Communities receiving CDBG-DR funds are required to take these needs into account in their planning and allocation of resources and should work closely with their CoC to ensure that the needs of people experiencing homelessness and other vulnerable populations are not overlooked. Traditional disaster recovery programs are not designed to target people experiencing homelessness. Application procedures can pose barriers to people without documents or a place to live. And those disadvantages can accumulate to put homeless individuals back out on the street or pushed out of a community. HUD encourages a Housing First approach to removing barriers to homelessness. In addition, communities must leverage disaster recovery resources to support and expand the CoC’s outreach efforts, provide additional supportive services, and create new opportunities for persons experiencing homelessness and other hard-to-reach populations.

Resources and strategies for an inclusive long term recovery

See the resources in the Resources and Tools Box to learn more about actions you can take as you plan for and implement your recovery.


Download All Tools

Download a PDF with the full guide or individual tools


Download the Full Recovery Guide or select individual resources and tools below.

Immediate Actions: Move quickly to stabilize the most vulnerable in your community and provide them a pathway to recovery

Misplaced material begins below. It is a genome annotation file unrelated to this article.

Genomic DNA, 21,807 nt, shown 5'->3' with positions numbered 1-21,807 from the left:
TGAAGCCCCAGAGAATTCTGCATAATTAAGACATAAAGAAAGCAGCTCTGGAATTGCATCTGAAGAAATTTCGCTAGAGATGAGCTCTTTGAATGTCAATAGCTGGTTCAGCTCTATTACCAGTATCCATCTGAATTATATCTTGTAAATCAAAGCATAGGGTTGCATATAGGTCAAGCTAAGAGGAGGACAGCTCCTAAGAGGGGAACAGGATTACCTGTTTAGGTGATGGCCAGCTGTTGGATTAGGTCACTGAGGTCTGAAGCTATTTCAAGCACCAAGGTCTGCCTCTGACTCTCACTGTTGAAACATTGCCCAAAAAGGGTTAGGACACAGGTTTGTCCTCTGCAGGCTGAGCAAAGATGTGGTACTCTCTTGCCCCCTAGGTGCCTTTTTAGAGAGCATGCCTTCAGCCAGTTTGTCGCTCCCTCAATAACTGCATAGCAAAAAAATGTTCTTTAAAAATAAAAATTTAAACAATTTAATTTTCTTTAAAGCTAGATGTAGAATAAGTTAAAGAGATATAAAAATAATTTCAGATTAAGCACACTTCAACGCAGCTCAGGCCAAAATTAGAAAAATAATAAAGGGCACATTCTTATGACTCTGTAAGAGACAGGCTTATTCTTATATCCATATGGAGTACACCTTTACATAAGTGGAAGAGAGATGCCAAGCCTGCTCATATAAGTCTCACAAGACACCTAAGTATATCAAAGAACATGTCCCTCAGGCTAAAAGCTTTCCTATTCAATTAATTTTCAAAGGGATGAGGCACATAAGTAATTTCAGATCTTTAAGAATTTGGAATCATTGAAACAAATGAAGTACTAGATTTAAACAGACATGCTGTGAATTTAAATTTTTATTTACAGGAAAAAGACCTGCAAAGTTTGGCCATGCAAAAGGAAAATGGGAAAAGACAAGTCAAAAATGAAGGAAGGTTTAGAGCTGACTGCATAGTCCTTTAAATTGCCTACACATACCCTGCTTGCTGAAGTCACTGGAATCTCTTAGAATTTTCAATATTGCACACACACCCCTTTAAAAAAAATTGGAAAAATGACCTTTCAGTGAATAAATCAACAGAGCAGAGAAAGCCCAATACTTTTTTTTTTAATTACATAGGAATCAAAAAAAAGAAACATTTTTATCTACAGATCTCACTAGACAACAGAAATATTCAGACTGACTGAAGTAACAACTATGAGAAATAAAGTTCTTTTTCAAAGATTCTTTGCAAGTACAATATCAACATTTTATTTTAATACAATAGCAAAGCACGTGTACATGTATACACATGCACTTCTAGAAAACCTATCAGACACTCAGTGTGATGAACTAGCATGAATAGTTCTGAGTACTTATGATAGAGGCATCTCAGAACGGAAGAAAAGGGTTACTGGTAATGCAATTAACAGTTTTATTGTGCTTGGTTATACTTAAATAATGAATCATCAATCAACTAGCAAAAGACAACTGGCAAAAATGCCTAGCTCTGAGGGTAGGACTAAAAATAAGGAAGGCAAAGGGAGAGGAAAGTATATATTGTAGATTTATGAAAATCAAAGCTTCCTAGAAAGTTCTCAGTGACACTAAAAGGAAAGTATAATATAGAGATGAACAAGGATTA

Strategies for Immediate Action

An overview of strategies for early intervention post disaster

Funding Guide: Recovery Resources to Provide Housing and Services to People Experiencing Homelessness

A list of funding sources that can be used post disaster to provide housing and services for people experiencing or at risk of homelessness

Long Term Recovery: Ensure an inclusive recovery that meets the needs of all community members

Overview: Approaches to an Inclusive Recovery

An overview of strategies for an inclusive, long-term recovery

Strategy: Housing First

A description of the Housing First approach to addressing homelessness

Strategy: Address Homelessness in your CDBG-DR Action Plan


Step-by-step guidance on how to meet CDBG-DR Action Plan requirements for addressing homelessness

Homeless Preference in Multifamily Housing


Guidance and tools to implement a post-disaster homeless preference in multifamily housing

Strategy: Tenant Rental Assistance


Guidance and tools to ensure that people experiencing homelessness can access tenant rental assistance after a disaster